All well and good – but it’s not all rosy in the garden. Lulu, for instance, is a rescue dog, picked up just a month ago. Her paws were stained yellow, which initially puzzled Stella (it took ages to wash off the stains) – but then the vet explained that the dog must’ve lived all her life in a cage, constantly standing in urine. (Lulu also initially wouldn’t eat off a plate, eating only when the food was thrown on the ground in front of her.) The endless cruelties and humiliations visited on animals in Cyprus are just one of the many issues that trouble Stella – even as she lives her own life, and strives to stay in touch with her freedom and creativity.
She’s a feminist, that goes without saying. (‘Feminist’ shouldn’t even exist as a concept, she says; men and women are the same, it’s self-evident.) She’s an environmentalist, deeply worried by the push to patent seeds and make only GM available, urging people to eat only local and in season. She’s an old-fashioned radical, deeply mistrustful of state power, whether it’s George Floyd in the US or increasing authoritarianism in her home country: “Greece burns down every summer, and instead of hiring firefighters they’re hiring cops… They’re barging into people’s homes and beating them up!” – yet, unlike many Left-leaning, ACAB-minded dissidents who, for some reason, applauded restrictions on freedom during Covid (actually, the reason is simple: irrational fear, stoked by media hysteria), she also opposes what took place during the pandemic, and remains proudly unvaccinated. Actually, ‘proudly’ may be the wrong word; it’s simply that she wasn’t convinced, she explains, there wasn’t enough good data, not to mention “the way it was done – the obscene way that they tried to force it on people”. She did take precautions, especially around her elderly in-laws.
In the end, Stella is an artist – not just a woman working in the arts but an artist in the more exalted sense, one who takes refuge in creativity (as she did in childhood) and extends it to the way she lives her life, used as a sort of bulwark against everything she finds worrying or objectionable in the world. She’s undoubtedly ‘alternative’, from the art she enjoys (I ask about films she’s liked lately and she cites the surreal Czechoslovak fantasy Valerie and Her Week of Wonders, made in 1970) to the media she follows, but that’s okay; “The majority isn’t always right”. She’s mildly unusual in another way too: it’s just her and Christos in the family, “from very early on [in life], I knew I probably wasn’t going to have kids – and it’s one of the few decisions where I’ve never faltered”. Even had she wanted children, she’d probably have preferred to adopt; there are so many kids in need – and the whole idea of people wanting “a small version of themselves…” She shakes her head: “Having a child so I can leave behind something of myself, are we being serious?”.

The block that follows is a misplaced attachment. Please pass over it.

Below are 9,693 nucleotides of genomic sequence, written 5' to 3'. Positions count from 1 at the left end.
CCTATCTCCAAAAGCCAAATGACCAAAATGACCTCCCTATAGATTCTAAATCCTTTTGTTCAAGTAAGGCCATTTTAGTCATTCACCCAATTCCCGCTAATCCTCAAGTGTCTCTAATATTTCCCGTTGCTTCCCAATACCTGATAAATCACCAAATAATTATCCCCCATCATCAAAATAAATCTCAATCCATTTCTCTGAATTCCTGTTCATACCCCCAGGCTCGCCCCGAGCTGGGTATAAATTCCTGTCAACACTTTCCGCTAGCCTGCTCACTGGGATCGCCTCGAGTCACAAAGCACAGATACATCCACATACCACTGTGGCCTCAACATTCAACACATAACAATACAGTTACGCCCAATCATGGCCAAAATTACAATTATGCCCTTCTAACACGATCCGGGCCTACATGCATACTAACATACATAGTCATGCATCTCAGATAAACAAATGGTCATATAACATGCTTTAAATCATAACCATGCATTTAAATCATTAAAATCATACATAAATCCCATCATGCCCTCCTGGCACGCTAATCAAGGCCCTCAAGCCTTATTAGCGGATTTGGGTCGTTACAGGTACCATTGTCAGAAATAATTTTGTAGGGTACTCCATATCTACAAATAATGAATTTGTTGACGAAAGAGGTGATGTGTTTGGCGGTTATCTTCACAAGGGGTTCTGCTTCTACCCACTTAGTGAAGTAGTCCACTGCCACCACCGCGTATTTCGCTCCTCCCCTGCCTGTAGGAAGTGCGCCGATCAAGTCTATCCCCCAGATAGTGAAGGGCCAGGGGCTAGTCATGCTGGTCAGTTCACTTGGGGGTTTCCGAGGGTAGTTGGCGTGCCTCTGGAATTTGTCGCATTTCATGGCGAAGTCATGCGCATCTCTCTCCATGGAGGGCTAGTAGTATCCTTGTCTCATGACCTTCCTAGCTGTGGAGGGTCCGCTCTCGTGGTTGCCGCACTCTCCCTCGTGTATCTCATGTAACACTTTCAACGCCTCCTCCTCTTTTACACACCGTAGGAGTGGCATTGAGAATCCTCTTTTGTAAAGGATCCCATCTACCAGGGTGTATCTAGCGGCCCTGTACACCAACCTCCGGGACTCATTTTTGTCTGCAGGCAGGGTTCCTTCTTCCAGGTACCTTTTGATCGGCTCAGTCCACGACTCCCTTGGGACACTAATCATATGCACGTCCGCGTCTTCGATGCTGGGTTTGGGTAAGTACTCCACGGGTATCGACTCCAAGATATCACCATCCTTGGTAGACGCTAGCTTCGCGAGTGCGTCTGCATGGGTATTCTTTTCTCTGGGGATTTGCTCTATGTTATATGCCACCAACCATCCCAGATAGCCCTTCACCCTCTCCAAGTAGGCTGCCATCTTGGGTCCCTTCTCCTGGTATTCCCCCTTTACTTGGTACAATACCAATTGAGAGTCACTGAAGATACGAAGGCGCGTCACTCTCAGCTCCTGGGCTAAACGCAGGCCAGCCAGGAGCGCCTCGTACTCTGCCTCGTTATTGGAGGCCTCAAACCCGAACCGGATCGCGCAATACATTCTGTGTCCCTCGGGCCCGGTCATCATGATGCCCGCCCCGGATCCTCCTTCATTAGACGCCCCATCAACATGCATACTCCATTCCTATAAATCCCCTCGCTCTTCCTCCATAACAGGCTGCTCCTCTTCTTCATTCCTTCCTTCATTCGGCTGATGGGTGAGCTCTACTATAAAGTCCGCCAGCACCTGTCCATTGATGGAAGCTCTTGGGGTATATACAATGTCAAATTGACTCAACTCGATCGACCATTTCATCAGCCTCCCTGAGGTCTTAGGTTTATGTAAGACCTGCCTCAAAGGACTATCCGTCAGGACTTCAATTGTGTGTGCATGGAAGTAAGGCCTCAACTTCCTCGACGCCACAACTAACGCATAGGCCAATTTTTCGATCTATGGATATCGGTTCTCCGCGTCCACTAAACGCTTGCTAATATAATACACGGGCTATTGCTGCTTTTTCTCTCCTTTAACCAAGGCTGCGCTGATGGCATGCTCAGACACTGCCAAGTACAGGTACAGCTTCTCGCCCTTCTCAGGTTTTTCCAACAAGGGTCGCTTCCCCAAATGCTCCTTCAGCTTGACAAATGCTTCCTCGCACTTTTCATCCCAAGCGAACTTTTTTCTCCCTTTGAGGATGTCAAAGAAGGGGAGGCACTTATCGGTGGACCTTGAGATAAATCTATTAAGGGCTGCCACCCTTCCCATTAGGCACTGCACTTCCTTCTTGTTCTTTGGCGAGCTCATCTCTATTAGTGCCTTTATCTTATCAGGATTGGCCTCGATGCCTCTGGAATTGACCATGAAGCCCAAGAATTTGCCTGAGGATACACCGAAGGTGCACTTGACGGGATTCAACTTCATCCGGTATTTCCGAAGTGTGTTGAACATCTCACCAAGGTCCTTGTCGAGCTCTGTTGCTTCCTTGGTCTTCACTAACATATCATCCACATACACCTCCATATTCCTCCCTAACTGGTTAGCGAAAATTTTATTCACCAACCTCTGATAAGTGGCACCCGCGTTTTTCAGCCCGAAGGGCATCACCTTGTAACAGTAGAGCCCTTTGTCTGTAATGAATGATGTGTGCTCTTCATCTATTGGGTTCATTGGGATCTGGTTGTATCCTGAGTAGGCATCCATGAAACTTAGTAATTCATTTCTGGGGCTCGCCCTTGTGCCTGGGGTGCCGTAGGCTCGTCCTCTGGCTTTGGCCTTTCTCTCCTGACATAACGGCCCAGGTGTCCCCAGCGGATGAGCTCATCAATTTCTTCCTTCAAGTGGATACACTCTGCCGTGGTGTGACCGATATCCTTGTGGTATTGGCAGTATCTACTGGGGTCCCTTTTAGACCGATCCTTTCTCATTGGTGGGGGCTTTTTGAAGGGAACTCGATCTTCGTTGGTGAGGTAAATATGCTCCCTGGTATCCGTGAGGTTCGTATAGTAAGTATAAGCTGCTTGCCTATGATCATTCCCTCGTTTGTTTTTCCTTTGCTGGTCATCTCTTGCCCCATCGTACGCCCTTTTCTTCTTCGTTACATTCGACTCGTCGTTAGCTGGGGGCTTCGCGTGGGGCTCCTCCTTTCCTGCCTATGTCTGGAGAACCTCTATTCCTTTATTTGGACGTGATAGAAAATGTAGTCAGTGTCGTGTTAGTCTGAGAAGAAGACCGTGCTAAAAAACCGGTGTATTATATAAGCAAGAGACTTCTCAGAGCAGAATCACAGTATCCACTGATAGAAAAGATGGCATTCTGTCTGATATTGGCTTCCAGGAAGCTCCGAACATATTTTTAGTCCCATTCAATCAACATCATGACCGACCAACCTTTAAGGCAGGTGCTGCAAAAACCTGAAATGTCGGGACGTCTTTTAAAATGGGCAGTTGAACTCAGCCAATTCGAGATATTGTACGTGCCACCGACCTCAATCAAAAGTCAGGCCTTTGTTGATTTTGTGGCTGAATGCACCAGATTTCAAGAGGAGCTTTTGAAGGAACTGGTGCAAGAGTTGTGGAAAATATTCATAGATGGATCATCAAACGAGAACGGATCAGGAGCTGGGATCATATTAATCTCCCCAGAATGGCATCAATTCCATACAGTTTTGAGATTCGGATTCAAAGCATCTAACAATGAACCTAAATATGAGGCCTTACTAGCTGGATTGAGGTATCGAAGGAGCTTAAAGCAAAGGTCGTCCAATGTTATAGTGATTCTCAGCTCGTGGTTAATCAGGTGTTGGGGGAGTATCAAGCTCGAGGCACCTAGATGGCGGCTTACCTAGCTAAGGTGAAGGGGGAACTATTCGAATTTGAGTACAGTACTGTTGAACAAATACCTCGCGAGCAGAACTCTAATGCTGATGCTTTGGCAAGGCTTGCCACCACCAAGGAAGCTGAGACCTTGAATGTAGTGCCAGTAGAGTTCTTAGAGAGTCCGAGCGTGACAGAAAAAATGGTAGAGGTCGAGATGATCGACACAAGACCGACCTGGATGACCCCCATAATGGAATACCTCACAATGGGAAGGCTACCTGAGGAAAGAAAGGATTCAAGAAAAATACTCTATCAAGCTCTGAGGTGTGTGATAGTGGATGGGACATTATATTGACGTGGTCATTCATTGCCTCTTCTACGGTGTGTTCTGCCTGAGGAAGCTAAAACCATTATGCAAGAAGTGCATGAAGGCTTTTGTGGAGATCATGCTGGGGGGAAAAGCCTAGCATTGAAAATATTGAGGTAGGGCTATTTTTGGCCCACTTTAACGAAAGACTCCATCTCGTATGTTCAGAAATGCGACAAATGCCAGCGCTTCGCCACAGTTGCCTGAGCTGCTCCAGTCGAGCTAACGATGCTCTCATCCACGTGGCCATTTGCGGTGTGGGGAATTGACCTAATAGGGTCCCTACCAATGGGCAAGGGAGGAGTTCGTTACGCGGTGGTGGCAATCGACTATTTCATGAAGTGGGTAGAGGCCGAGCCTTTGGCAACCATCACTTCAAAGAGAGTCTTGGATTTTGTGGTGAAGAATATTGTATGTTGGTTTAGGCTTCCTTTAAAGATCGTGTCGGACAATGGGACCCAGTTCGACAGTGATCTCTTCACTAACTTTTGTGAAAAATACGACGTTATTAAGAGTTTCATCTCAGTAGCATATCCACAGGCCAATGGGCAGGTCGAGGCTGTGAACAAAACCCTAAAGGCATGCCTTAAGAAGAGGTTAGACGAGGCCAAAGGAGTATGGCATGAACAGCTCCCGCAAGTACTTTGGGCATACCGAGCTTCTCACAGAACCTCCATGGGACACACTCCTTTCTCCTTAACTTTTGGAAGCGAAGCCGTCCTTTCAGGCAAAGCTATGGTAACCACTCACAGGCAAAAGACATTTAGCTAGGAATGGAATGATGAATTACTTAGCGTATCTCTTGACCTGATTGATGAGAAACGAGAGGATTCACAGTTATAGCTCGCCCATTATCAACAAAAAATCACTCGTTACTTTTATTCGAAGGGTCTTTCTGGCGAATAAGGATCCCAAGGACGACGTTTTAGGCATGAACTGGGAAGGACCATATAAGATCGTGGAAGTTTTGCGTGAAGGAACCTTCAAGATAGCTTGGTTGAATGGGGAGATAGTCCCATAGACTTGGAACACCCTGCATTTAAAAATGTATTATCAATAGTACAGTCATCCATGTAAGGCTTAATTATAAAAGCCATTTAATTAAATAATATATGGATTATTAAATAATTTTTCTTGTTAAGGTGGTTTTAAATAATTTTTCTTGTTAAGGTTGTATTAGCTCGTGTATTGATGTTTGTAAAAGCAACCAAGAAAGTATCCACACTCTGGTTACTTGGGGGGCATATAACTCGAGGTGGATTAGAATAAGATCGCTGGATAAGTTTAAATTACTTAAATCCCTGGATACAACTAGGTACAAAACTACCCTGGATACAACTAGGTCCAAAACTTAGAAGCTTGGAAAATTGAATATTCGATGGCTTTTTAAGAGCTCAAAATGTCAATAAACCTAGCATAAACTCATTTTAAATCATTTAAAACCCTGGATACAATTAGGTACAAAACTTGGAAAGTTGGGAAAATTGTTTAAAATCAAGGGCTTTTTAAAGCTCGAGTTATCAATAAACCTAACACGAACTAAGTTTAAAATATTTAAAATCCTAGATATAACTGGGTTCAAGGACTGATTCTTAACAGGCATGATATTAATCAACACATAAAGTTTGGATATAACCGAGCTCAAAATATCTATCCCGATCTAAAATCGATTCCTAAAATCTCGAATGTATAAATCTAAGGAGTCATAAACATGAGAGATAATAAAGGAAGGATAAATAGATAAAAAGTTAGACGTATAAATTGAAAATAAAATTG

That’s another piece, the final piece of the puzzle – because Stella Fyrogeni is essentially a theatre actress (sorry, TV fans) and theatre is the art of the transient. “It’s alive,” she says, it exists in the flickering spark between actor and audience – then it’s gone, “like that glorious feeling when you’re out in Nature, and look up at the sky and see a shooting star”. The idea of art as something that remains – like the idea of becoming a parent so as to leave something behind – doesn’t really move her. (Maybe she finds it too consumerist.) What matters is the texture of life itself – like the cycle of plants that grow and die in her garden, like the way a cat devotes itself to living in the moment, without any thought of past or future.
Stella’s own past is quite distinguished – and of course she’s more popular than ever, thanks to TV. Life is good, all things considered; yet she can’t settle down, she worries about human rights and animal rights and the state of the world, and work (and money, of course). Would she agree that her energy is restless? She pauses, looking mildly surprised: “I mean, restlessness – not being complacent, if that’s what you mean – I think is synonymous with being an actor. I mean, if you’re not restless, as an actor – what are you? We can’t be civil servants.” Keeping it real, indeed.